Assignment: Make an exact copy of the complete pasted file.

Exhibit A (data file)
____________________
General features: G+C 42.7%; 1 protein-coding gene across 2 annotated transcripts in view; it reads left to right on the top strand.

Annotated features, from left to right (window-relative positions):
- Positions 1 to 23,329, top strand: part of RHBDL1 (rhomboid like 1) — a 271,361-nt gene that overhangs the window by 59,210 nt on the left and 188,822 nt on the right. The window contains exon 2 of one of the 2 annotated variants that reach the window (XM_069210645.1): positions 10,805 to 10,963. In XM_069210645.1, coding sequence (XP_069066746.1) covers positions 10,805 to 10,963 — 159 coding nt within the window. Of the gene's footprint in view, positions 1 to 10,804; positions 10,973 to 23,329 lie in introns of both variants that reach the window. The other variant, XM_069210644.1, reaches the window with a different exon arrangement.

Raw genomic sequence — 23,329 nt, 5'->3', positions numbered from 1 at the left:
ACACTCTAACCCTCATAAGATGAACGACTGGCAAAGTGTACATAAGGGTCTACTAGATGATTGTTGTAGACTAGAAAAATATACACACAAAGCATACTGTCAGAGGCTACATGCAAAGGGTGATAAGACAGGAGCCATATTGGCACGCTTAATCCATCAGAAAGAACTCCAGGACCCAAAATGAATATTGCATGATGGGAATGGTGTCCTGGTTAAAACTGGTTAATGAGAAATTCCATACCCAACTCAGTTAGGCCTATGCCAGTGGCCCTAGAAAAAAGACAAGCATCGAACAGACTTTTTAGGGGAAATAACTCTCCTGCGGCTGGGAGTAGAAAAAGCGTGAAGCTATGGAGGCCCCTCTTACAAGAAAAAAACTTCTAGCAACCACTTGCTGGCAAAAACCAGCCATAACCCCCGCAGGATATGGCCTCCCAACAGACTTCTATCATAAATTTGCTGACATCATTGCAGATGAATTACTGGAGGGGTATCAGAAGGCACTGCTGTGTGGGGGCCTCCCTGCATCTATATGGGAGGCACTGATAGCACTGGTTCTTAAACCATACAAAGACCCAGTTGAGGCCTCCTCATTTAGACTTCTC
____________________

General features: G+C 42.7%; 1 protein-coding gene across 2 annotated transcripts in view; it reads left to right on the top strand.

Annotated features, from left to right (window-relative positions):
- Positions 1 to 23,329, top strand: part of RHBDL1 (rhomboid like 1) — a 271,361-nt gene that overhangs the window by 59,210 nt on the left and 188,822 nt on the right. The window contains exon 2 of one of the 2 annotated variants that reach the window (XM_069210645.1): positions 10,805 to 10,963. In XM_069210645.1, coding sequence (XP_069066746.1) covers positions 10,805 to 10,963 — 159 coding nt within the window. Of the gene's footprint in view, positions 1 to 10,804; positions 10,973 to 23,329 lie in introns of both variants that reach the window. The other variant, XM_069210644.1, reaches the window with a different exon arrangement.

Raw genomic sequence — 23,329 nt, 5'->3', positions numbered from 1 at the left:
ACACTCTAACCCTCATAAGATGAACGACTGGCAAAGTGTACATAAGGGTCTACTAGATGATTGTTGTAGACTAGAAAAATATACACACAAAGCATACTGTCAGAGGCTACATGCAAAGGGTGATAAGACAGGAGCCATATTGGCACGCTTAATCCATCAGAAAGAACTCCAGGACCCAAAATGAATATTGCATGATGGGAATGGTGTCCTGGTTAAAACTGGTTAATGAGAAATTCCATACCCAACTCAGTTAGGCCTATGCCAGTGGCCCTAGAAAAAAGACAAGCATCGAACAGACTTTTTAGGGGAAATAACTCTCCTGCGGCTGGGAGTAGAAAAAGCGTGAAGCTATGGAGGCCCCTCTTACAAGAAAAAAACTTCTAGCAACCACTTGCTGGCAAAAACCAGCCATAACCCCCGCAGGATATGGCCTCCCAACAGACTTCTATCATAAATTTGCTGACATCATTGCAGATGAATTACTGGAGGGGTATCAGAAGGCACTGCTGTGTGGGGGCCTCCCTGCATCTATATGGGAGGCACTGATAGCACTGGTTCTTAAACCATACAAAGACCCAGTTGAGGCCTCCTCATTTAGACTTCTC